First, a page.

Duranti1997_Greetings

nor is it always the case that routinized questions

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Unformatted text preview: another language and a different speech community shows that it is not always as easy to determine what is a greeting "substitute." Nor is it always the case that routinized questions can be easily answered by lying. Finally, greetings have been analyzed by speech act theorists, who focused on their function as acknowledgment of another person's presence. Searle (1969) and Searle and Vanderveken (1985) proposed to analyze English greetings as an example of the "expressive" type of speech act,2 aimed at the "courteous indication of recognition" of the other party (Searle and Vanderveken 1985:216), and Bach and Harnish (1979) classified greetings as "acknowledgments," their reformulation of Austin's "behabitive"3 and Searle's "expressives." In line with authors in other research traditions, Searle (1969) and Searle and Vanderveken (1985) also assume that greetings have no propositional content, while Bach and Harnish (1979:51-52) interpret the act of greeting as an expression of "pleasure at seeing (or meeting)" someone. The claim that greetings have no propositional content—or almost zero referential value (Youssouf et al. 1976)—is at least as old as Malinowski's (1923:315-316) introduction of the notion of "phatic communion," a concept that was originally meant to recast speech as a mode of action, a form of social behavior that establishes or confirms social relations and does not necessarily communicate "new ideas." The problem with the characterization of greetings as "phatic," and hence merely aimed at establishing or maintaining "contact" (Jakobson 1960), is that it makes it difficult to account for differences across and within communities in what people say during greetings. Finally, the view of greeting as an act that displays pleasure might make sense in some contexts and especially in those situations where verbal greetings are accompanied by smiles and other nonverbal as well as verbal displays of positive affect (for example, the English "Nice to see you"), but it might not be generalizable beyond such cases. The interest in the biological basis of greetings, their social functions, their sequential organization, and their illocutionary force have revealed a number of recurrent properties of greetings and have presented interesting hypotheses about the form and function of greetings. At the same time, the emphasis on the "social functions" of greetings has contributed to the trivialization of what people actually talk about during greetings. If the only or main goal of greeting is to acknowledge another person's presence, what is actually said during a greeting may be seen as socially insignificant. In this article I argue that this lack of consideration of the propositional content of greetings presents considerable empirical problems, and I suggest that we need ethnographically grounded analyses of greeting expressions to solve such problems. One of the problems in ignoring the content of verbal greetings is that it establishes loose connections between social functions and the talk used to Universal and Culture-Specific Properties of Greeti...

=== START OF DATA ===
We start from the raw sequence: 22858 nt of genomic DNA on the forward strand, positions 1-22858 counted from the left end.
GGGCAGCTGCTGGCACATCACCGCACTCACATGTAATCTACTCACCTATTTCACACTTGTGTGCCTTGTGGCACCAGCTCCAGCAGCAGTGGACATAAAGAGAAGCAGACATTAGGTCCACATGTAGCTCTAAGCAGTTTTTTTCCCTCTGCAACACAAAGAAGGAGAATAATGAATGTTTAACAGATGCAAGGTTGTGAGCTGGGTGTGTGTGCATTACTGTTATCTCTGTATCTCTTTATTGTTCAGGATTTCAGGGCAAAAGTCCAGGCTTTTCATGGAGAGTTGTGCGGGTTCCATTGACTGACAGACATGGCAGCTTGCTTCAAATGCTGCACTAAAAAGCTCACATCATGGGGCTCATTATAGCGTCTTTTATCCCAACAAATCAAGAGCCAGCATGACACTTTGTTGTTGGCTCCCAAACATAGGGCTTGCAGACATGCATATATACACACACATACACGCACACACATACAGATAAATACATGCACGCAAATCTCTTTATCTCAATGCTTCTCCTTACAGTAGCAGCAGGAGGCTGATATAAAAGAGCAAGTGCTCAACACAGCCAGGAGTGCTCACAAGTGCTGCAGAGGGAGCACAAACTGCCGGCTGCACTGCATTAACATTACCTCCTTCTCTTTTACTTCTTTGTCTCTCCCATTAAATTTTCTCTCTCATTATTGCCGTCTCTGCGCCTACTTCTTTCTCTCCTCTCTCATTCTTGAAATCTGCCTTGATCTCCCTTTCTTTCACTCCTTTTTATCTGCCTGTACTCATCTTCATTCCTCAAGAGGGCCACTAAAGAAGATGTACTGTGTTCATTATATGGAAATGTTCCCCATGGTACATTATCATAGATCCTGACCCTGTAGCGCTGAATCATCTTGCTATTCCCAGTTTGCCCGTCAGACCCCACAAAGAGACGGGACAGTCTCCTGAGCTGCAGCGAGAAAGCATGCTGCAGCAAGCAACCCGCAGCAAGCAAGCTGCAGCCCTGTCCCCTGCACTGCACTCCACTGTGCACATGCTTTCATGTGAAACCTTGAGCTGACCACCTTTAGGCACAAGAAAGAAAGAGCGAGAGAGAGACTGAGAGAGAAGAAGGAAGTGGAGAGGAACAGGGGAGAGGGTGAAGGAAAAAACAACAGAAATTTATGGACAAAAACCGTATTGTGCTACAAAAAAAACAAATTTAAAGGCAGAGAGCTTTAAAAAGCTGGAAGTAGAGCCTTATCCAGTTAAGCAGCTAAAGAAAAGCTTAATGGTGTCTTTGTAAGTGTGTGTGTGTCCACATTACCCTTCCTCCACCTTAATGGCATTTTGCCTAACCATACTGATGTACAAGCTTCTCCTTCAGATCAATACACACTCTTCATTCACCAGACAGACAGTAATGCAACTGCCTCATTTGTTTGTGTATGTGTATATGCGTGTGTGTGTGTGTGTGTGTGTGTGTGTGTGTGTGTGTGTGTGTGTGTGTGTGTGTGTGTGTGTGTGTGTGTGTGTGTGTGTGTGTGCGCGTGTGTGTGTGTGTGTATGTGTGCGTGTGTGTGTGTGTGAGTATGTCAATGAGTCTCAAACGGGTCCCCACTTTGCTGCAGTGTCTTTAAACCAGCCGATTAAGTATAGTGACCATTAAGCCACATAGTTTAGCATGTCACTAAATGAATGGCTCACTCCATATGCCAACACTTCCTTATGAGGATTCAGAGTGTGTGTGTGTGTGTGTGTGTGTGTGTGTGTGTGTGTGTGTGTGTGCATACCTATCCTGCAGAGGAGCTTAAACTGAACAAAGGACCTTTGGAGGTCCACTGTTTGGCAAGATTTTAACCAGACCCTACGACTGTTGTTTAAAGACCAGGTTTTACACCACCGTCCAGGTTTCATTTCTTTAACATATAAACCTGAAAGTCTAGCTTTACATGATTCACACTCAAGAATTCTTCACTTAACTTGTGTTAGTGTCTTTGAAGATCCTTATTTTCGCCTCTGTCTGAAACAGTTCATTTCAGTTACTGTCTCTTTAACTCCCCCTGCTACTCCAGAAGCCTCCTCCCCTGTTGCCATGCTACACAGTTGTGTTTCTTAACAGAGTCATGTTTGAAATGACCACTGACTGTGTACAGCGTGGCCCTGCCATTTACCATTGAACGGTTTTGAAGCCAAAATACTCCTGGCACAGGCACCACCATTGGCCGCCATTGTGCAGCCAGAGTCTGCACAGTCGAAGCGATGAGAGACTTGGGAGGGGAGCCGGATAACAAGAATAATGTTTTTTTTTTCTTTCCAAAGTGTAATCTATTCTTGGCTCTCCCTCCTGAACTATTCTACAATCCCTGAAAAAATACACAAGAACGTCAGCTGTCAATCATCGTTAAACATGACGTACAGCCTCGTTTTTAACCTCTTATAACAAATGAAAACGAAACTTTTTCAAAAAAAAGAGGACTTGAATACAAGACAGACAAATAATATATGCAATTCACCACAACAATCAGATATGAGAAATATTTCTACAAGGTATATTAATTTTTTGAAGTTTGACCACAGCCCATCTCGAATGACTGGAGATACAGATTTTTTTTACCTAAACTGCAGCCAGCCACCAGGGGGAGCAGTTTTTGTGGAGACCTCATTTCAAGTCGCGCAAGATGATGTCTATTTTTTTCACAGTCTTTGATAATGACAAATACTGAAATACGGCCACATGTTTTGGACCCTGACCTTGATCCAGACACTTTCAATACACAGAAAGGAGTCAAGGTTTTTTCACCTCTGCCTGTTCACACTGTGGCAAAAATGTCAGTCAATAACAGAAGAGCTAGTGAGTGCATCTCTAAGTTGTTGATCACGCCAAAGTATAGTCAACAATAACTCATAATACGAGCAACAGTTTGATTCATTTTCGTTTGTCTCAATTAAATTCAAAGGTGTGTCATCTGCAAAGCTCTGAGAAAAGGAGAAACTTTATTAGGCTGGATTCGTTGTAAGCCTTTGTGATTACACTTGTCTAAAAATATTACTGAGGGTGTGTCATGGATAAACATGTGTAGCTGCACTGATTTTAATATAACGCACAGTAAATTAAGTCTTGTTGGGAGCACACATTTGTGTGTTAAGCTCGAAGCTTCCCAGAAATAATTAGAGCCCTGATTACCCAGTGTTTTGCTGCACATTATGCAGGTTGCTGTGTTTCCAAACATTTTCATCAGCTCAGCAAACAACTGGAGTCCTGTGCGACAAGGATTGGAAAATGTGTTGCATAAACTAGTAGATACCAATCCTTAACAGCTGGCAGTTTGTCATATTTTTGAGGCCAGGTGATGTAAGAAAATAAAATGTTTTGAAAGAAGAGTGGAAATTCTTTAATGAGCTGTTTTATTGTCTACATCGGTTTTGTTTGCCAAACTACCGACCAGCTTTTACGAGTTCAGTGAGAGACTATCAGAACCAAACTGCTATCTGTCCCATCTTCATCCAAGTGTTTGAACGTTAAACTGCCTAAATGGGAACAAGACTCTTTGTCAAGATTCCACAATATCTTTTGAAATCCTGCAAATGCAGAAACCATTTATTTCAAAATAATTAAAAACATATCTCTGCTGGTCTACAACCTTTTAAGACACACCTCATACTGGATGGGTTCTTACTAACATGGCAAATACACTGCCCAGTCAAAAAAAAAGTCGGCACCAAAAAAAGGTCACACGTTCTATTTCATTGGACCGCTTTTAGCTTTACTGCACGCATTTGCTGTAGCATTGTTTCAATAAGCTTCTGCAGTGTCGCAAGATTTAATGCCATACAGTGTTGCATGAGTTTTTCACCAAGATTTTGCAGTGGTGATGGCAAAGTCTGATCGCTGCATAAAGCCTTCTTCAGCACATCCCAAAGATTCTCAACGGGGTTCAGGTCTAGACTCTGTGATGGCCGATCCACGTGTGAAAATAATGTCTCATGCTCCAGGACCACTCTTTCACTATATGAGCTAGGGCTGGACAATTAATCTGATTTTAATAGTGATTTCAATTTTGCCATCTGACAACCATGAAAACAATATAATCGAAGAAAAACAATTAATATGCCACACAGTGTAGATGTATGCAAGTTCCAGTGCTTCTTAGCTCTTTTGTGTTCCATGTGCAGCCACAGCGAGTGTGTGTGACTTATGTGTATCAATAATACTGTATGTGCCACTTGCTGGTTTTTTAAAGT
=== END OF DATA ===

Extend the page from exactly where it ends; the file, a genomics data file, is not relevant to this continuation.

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This note was uploaded on 01/16/2014 for the course ANTHRO 33 taught by Professor Wertheim during the Spring '08 term at UCLA.

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